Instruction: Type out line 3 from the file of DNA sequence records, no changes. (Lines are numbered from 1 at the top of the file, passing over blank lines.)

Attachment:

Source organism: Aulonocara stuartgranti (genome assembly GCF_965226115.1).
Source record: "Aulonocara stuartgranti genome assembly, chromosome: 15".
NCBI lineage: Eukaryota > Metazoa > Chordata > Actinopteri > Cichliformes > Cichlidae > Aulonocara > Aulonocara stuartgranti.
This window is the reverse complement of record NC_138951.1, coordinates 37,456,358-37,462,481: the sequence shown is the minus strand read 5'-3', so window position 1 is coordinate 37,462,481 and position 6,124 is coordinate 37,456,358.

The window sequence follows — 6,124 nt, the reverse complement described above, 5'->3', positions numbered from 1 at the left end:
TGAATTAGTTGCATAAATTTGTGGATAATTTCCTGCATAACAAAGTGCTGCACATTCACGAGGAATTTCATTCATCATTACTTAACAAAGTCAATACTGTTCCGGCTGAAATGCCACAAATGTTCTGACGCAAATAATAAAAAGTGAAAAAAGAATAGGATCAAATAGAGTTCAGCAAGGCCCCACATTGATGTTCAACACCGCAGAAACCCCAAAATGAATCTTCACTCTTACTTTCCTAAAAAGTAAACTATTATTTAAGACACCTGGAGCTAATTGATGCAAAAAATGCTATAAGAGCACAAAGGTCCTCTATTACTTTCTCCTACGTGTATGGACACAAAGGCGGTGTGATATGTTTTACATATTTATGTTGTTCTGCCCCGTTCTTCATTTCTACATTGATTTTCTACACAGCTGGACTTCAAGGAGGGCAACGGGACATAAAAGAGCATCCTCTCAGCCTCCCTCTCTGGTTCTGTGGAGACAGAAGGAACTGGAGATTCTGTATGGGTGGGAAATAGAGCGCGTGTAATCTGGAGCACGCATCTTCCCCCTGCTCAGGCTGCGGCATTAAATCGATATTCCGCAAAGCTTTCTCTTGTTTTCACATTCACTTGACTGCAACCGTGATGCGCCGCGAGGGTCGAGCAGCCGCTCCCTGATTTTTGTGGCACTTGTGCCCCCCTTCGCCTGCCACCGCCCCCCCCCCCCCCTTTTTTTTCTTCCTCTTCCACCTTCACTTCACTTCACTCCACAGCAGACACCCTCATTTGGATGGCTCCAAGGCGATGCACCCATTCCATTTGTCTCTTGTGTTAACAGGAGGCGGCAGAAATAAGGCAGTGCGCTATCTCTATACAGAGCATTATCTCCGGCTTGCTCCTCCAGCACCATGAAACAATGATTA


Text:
NCBI lineage: Eukaryota > Metazoa > Chordata > Actinopteri > Cichliformes > Cichlidae > Aulonocara > Aulonocara stuartgranti.